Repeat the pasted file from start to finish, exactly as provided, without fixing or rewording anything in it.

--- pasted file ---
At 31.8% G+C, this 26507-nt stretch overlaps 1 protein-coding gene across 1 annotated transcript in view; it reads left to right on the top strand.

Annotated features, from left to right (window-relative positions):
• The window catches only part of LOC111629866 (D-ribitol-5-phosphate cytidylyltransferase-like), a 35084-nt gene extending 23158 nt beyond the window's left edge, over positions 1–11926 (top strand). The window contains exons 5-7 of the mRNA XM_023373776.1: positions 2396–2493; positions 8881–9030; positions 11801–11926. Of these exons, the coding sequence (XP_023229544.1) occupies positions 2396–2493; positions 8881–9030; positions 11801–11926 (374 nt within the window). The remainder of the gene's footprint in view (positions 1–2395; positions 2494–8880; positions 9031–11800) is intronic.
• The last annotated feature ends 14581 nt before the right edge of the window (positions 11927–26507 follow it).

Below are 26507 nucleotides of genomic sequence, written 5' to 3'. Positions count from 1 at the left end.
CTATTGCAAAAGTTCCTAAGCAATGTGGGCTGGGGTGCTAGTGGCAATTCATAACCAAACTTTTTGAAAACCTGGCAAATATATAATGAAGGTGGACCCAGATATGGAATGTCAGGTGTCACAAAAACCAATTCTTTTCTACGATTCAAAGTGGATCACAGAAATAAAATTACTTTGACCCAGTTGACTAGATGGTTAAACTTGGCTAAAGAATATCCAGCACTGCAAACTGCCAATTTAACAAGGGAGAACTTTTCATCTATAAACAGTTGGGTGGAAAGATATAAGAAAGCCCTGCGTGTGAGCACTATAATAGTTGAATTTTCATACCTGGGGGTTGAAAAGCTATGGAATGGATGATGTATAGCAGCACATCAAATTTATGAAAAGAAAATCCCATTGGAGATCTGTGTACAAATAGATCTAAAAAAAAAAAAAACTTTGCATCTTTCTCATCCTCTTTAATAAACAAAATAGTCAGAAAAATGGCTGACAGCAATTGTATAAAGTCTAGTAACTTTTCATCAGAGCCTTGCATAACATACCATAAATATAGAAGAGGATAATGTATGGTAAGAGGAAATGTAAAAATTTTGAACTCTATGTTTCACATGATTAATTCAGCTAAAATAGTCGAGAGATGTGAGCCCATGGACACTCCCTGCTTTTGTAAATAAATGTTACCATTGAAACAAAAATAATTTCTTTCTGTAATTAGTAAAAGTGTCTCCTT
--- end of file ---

At 31.8% G+C, this 26507-nt stretch overlaps 1 protein-coding gene across 1 annotated transcript in view; it reads left to right on the top strand.

Annotated features, from left to right (window-relative positions):
• The window catches only part of LOC111629866 (D-ribitol-5-phosphate cytidylyltransferase-like), a 35084-nt gene extending 23158 nt beyond the window's left edge, over positions 1–11926 (top strand). The window contains exons 5-7 of the mRNA XM_023373776.1: positions 2396–2493; positions 8881–9030; positions 11801–11926. Of these exons, the coding sequence (XP_023229544.1) occupies positions 2396–2493; positions 8881–9030; positions 11801–11926 (374 nt within the window). The remainder of the gene's footprint in view (positions 1–2395; positions 2494–8880; positions 9031–11800) is intronic.
• The last annotated feature ends 14581 nt before the right edge of the window (positions 11927–26507 follow it).

Below are 26507 nucleotides of genomic sequence, written 5' to 3'. Positions count from 1 at the left end.
CTATTGCAAAAGTTCCTAAGCAATGTGGGCTGGGGTGCTAGTGGCAATTCATAACCAAACTTTTTGAAAACCTGGCAAATATATAATGAAGGTGGACCCAGATATGGAATGTCAGGTGTCACAAAAACCAATTCTTTTCTACGATTCAAAGTGGATCACAGAAATAAAATTACTTTGACCCAGTTGACTAGATGGTTAAACTTGGCTAAAGAATATCCAGCACTGCAAACTGCCAATTTAACAAGGGAGAACTTTTCATCTATAAACAGTTGGGTGGAAAGATATAAGAAAGCCCTGCGTGTGAGCACTATAATAGTTGAATTTTCATACCTGGGGGTTGAAAAGCTATGGAATGGATGATGTATAGCAGCACATCAAATTTATGAAAAGAAAATCCCATTGGAGATCTGTGTACAAATAGATCTAAAAAAAAAAAAAACTTTGCATCTTTCTCATCCTCTTTAATAAACAAAATAGTCAGAAAAATGGCTGACAGCAATTGTATAAAGTCTAGTAACTTTTCATCAGAGCCTTGCATAACATACCATAAATATAGAAGAGGATAATGTATGGTAAGAGGAAATGTAAAAATTTTGAACTCTATGTTTCACATGATTAATTCAGCTAAAATAGTCGAGAGATGTGAGCCCATGGACACTCCCTGCTTTTGTAAATAAATGTTACCATTGAAACAAAAATAATTTCTTTCTGTAATTAGTAAAAGTGTCTCCTT